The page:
We are so used to it, that we regard the 7 day week as normal and reasonable. All over the world, people work for 5 days and have a two day weekend. The weekend may be Saturday/Sunday or Friday/Saturday, but the idea is the same. However, there is no intrinsic logic in this system. The weeks do not fit into the months or into a year. The nature of our society is that some people need to work at the weekend, which complicates matters and is not good for family life. Even looking at the names of days in various languages shows confusion is rife. In German, Wednesday is Mittwoch – “middle of the week”; it is day 3 of a 7 day week, day 4 is the middle. In Italian, Saturday is “Sabato” – literally “Sabbath”; this is incorrect.
I think it is time for change and I would like to propose a new, modern, logical system that is compatible with 21st Century life.
My plan would result in a more relaxing, family-friendly lifestyle, which also promotes greater productivity from society as a whole. But it would be a radical change requiring many ancient traditions to be lost. First, we can dispense with the idea of the month. We will also get rid of all current public holidays. The week would be 8 days and consist of two 4-day chunks, which I will call “A” and “B”. These chunks would fit neatly into the year, with a day left over, which would be a global holiday – maybe on the Spring Equinox.
The broad idea is that everyone works 4 days on, 4 days off. Having vacation would still be possible, but it would not be necessary to have too many days, as taking 4 days off would yield a nice 12 day break. I calculate that, by working only a slightly longer day and having 16 vacation days per year, people would work nearly as many hours per year as they do now in most Western countries.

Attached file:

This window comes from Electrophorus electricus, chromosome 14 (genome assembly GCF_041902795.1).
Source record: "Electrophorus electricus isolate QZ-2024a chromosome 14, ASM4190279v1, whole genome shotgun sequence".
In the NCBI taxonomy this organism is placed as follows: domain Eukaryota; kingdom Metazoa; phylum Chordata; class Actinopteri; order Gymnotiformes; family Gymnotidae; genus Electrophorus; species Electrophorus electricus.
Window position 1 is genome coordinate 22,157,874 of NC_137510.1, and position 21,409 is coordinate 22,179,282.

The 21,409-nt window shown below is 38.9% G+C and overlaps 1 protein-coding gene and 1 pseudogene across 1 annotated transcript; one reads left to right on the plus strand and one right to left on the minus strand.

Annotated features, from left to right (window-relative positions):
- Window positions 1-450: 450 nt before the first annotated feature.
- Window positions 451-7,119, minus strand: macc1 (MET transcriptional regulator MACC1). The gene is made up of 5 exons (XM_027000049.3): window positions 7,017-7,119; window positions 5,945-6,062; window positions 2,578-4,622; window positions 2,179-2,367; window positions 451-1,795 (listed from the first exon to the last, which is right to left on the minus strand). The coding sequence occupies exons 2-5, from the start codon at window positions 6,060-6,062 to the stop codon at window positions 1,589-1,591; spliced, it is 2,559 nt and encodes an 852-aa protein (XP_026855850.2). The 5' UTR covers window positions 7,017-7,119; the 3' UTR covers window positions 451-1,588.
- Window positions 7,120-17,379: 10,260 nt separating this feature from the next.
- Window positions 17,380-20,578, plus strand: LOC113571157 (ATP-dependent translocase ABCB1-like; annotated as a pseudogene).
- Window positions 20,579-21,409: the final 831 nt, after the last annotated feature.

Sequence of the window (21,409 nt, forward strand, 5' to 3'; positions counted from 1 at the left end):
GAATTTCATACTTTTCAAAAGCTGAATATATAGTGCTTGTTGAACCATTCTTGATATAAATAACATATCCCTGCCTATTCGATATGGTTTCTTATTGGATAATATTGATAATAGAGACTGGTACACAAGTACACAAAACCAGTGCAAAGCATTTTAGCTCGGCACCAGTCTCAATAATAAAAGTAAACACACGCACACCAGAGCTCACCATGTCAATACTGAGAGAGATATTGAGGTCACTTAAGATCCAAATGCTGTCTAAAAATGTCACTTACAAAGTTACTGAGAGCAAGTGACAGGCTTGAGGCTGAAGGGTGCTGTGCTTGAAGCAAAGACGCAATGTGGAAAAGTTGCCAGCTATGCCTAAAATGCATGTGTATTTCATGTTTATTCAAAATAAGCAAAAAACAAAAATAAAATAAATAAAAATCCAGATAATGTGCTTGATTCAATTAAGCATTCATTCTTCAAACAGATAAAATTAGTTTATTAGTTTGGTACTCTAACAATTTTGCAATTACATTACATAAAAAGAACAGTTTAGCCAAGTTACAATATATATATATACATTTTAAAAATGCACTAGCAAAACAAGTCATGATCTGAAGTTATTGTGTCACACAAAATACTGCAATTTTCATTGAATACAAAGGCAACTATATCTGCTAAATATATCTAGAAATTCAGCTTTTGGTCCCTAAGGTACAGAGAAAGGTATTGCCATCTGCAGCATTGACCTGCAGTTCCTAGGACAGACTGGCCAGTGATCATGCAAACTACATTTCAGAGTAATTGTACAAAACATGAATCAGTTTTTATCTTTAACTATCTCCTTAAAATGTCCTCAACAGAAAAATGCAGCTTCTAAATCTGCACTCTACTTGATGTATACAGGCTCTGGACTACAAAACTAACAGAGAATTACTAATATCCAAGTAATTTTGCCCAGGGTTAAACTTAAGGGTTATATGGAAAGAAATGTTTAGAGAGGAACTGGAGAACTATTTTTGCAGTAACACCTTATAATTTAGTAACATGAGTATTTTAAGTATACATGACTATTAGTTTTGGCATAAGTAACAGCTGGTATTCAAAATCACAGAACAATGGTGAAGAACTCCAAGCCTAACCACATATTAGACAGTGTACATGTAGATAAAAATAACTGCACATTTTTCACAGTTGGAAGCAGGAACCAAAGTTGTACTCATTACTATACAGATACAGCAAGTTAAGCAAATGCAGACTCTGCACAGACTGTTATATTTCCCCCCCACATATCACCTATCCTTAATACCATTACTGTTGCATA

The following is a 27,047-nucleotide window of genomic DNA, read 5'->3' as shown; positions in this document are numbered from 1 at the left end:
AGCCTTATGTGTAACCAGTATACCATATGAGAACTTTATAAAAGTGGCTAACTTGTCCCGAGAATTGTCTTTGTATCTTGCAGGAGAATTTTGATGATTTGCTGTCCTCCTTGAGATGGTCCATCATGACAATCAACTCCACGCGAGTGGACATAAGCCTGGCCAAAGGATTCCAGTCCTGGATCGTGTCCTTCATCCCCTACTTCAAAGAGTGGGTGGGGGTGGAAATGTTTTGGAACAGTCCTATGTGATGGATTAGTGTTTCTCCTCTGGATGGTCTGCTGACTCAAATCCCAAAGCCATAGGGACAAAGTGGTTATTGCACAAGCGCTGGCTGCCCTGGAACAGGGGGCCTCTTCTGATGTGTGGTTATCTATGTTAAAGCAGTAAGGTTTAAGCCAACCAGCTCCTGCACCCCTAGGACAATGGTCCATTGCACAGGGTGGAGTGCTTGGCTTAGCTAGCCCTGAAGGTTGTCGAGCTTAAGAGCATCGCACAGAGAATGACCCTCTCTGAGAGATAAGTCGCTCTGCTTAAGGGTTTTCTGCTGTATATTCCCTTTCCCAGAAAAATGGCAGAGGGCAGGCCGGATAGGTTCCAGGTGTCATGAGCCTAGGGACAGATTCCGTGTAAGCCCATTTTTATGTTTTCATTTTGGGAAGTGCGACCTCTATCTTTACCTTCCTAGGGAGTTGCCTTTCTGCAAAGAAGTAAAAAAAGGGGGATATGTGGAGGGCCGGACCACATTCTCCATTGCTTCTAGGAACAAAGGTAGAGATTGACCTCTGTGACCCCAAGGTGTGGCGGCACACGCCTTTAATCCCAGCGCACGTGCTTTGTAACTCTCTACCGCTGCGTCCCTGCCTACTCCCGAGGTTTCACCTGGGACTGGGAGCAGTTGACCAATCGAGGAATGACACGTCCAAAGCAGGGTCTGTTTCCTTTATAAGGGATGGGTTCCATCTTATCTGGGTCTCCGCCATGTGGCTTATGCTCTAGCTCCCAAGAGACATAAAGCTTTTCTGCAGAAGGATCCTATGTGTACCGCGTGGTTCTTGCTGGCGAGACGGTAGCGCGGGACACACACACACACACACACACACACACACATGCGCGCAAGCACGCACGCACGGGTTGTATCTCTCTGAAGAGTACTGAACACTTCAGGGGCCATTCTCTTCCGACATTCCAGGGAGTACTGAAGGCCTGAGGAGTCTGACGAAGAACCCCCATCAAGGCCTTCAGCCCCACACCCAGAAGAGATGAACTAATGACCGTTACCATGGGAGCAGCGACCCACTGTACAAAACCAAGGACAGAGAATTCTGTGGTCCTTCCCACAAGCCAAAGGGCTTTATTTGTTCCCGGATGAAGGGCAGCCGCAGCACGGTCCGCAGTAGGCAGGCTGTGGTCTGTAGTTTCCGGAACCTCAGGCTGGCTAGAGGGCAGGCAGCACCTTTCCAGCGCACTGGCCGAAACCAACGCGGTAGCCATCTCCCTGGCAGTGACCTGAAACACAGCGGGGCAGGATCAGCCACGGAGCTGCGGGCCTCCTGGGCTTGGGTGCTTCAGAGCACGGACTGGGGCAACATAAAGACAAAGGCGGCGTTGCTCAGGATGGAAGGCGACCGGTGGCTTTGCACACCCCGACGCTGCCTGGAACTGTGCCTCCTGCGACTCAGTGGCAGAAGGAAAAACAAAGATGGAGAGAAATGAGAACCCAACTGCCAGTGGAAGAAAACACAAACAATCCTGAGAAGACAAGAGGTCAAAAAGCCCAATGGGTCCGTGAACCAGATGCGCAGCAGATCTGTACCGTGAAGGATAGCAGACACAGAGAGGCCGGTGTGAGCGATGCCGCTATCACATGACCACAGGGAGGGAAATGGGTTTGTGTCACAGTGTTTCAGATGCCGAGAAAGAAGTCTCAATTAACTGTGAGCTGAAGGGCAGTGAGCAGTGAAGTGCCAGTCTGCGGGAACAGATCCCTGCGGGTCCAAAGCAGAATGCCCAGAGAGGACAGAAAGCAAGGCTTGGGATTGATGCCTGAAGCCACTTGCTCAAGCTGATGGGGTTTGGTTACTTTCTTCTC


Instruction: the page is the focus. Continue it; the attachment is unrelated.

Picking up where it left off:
If that was all there was to the system, it would be quite attractive, but there is a further twist: not everyone works the same 4 days. About half of society work on the “A” cycle and the other half work on the “B”, so weekend leisure activities are not over-subscribed and idle during the week. Shop workers just do not need to work at weekends any more. In fact, almost all of the infrastructure – schools, shops, offices, factories – would function 8 days a week, but with two sets of staff/users. This means, for example, that a school with capacity for 1000 pupils could now take 2000 with only the addition of more lockers. Almost everyone would be “job sharing”, with a “shadow” person doing the same job half of the time.
I will leave you to consider the implications of this plan at your leisure. I really cannot see any downsides – after the initial culture shock. I have not described all the details of how the calendar would be organized, but, trust me, I have them all worked out. I am just awaiting approval from the General Council of the United Nations and we will be ready to roll out the 8 day week.